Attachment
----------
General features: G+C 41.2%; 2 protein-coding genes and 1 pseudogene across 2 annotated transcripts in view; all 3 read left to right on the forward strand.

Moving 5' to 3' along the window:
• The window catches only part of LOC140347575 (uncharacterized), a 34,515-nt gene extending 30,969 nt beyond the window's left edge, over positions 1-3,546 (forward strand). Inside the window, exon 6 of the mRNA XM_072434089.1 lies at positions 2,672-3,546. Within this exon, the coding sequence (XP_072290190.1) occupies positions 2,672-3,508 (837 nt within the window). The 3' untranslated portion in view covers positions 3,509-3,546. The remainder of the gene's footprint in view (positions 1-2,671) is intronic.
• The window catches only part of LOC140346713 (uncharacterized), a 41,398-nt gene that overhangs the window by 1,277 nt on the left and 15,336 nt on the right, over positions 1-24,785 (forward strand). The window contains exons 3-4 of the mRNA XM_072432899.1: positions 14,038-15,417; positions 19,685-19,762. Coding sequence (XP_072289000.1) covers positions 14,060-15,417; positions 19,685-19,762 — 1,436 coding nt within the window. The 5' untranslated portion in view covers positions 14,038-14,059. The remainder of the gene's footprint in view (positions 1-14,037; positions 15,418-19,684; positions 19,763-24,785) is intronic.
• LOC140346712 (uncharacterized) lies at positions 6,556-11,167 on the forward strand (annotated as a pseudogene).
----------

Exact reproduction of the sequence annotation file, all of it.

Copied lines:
General features: G+C 41.2%; 2 protein-coding genes and 1 pseudogene across 2 annotated transcripts in view; all 3 read left to right on the forward strand.

Moving 5' to 3' along the window:
• The window catches only part of LOC140347575 (uncharacterized), a 34,515-nt gene extending 30,969 nt beyond the window's left edge, over positions 1-3,546 (forward strand). Inside the window, exon 6 of the mRNA XM_072434089.1 lies at positions 2,672-3,546. Within this exon, the coding sequence (XP_072290190.1) occupies positions 2,672-3,508 (837 nt within the window). The 3' untranslated portion in view covers positions 3,509-3,546. The remainder of the gene's footprint in view (positions 1-2,671) is intronic.
• The window catches only part of LOC140346713 (uncharacterized), a 41,398-nt gene that overhangs the window by 1,277 nt on the left and 15,336 nt on the right, over positions 1-24,785 (forward strand). The window contains exons 3-4 of the mRNA XM_072432899.1: positions 14,038-15,417; positions 19,685-19,762. Coding sequence (XP_072289000.1) covers positions 14,060-15,417; positions 19,685-19,762 — 1,436 coding nt within the window. The 5' untranslated portion in view covers positions 14,038-14,059. The remainder of the gene's footprint in view (positions 1-14,037; positions 15,418-19,684; positions 19,763-24,785) is intronic.
• LOC140346712 (uncharacterized) lies at positions 6,556-11,167 on the forward strand (annotated as a pseudogene).